New Study Says Extreme Climate Change Preventable
Oxford University climate scientist Richard Millar says right-wing climate deniers have misrepresented his research, and that the 1.5-degree Celsius warming limit is not yet a geophysical impossibility
D. LASCARIS: This is Dimitri Lascaris for the Real News Network. The stated goal of the Paris Climate Agreement is to keep the global temperature rise this century well below two degrees Celsius above pre-industrial levels and to pursue efforts to limit the temperature increase even further to 1.5 degrees Celsius. But more and more climate scientists have been saying that the 1.5-degree Celsius goal is now unrealistic. A new study, however, published in Nature Geoscience, concludes that the 1.5-degree Celsius warming limit is not yet a geophysical impossibility. That study is entitled, ‘Emission Budgets and Pathways Consistent with Limiting Warming to 1.5 Degrees.’ As the Real News has documented in our feature-length documentary, ‘Trump, the Koch Brothers and Their War on Climate Science,’ the climate change denial machine is a well-oiled multimillion dollar operation designed to prop up the fossil fuel industry by sowing doubts about climate science. Not surprisingly, the denialists have seized on the Nature Geoscience study to sow doubts about climate change. But the two scientists who authored the study are fighting back and one of them is joining us today to discuss the misuse of their study.
Dr. Richard Millar is a climate physicist and an Oxford Martin fellow at the University of Oxford. Dr. Miller and his co-author, Miles Allen, recently penned an op-ed in the Guardian in which they denounced the misuse of their study. The Guardian op-ed was entitled, ‘When Media Skeptics Misrepresent Our Climate Research, We Must Speak Out.’ Dr. Millar joins us today from Oxford in the United Kingdom. Thank you for joining us today, Dr. Millar.
RICHARD MILLAR: Thanks, no problem.
D. LASCARIS: First I’d like you to discuss your study. What did you conclude about the feasibility about keeping the global temperature increase to less 1.5 degrees Celsius above pre-industrial levels?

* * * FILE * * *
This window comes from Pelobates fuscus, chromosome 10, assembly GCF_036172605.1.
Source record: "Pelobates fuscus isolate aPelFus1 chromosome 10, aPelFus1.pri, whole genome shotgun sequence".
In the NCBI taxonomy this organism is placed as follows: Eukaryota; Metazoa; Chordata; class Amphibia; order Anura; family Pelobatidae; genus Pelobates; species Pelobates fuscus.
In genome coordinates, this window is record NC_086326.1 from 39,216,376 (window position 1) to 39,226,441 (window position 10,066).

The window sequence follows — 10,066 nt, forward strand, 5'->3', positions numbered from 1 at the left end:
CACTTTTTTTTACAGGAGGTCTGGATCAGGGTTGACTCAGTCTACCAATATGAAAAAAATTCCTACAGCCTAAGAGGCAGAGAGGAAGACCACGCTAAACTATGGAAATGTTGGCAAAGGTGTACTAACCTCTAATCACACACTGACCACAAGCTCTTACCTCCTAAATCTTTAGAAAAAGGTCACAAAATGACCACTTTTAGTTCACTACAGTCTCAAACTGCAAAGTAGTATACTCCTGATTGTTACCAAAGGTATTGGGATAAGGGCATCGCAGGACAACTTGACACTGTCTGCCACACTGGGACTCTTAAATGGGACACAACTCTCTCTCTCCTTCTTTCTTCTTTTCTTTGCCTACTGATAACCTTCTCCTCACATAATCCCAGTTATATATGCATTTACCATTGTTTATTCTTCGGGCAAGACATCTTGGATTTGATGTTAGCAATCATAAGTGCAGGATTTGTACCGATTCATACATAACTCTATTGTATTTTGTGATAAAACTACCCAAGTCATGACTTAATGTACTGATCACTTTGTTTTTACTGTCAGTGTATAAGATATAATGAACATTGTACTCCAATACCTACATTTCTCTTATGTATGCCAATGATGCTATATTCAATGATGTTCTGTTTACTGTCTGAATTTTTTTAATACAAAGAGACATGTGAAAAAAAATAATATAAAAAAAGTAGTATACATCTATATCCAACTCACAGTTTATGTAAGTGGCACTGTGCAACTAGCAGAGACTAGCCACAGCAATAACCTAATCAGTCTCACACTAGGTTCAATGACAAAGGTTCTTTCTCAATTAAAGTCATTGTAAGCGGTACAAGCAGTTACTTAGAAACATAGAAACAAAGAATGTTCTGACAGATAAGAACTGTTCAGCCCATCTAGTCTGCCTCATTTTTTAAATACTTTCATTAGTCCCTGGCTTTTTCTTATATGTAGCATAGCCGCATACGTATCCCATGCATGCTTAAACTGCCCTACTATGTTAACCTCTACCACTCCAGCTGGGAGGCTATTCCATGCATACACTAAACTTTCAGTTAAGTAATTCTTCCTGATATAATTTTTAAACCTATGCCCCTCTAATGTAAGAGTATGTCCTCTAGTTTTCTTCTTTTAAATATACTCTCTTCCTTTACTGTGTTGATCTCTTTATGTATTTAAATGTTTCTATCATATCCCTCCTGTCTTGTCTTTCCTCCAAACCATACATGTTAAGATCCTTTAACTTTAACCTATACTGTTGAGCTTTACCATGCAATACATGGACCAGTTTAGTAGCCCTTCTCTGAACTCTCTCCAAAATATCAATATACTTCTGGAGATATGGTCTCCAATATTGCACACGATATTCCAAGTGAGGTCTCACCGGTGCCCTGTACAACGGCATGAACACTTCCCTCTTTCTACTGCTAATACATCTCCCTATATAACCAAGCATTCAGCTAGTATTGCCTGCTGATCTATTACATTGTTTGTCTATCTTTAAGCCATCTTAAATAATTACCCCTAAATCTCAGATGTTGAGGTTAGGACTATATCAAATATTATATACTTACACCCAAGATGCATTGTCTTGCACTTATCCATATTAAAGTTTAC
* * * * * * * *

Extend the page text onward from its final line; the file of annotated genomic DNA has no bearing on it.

RICHARD MILLAR: What our study did was to look at what we call the carbon budget for 1.5 degrees, which is essentially how much CO2 emissions the globe could emit between now any time in the future and still have a good chance of keeping warming below the 1.5-degree threshold. These numbers that have been used in many analyses for what the remaining budget might be to have a good chance of keeping below 1.5 degrees have been very, very small. As maybe as small as a few years of emissions at present day emissions rates. What our study does is look again at this question of exactly how big is this carbon budget? Or how big might it be to limit warming beneath 1.5 degrees? What we find is that it might be a little bit bigger than some of these previous budgets. Maybe as much as 20 years at current emissions rates which is the total amount of carbon as if the globe reduced its emissions from where we are today to net zero across the whole globe in about 40 years or so.
While we find that 1.5 degrees is not yet impossible, geophysically impossible, it’s still a really large challenge in order for the global economy to be completely decarbonized, to have net zero emissions into the atmosphere on these kind of time scales. It’s a real challenge now to the policy makers if they’re serious about achieving this goal that they set for themselves in Paris then there’s substantial actions that would need to be implemented by policy makers around the world for this 1.5 degrees to actually still to keep remaining a geophysical possibility into the future.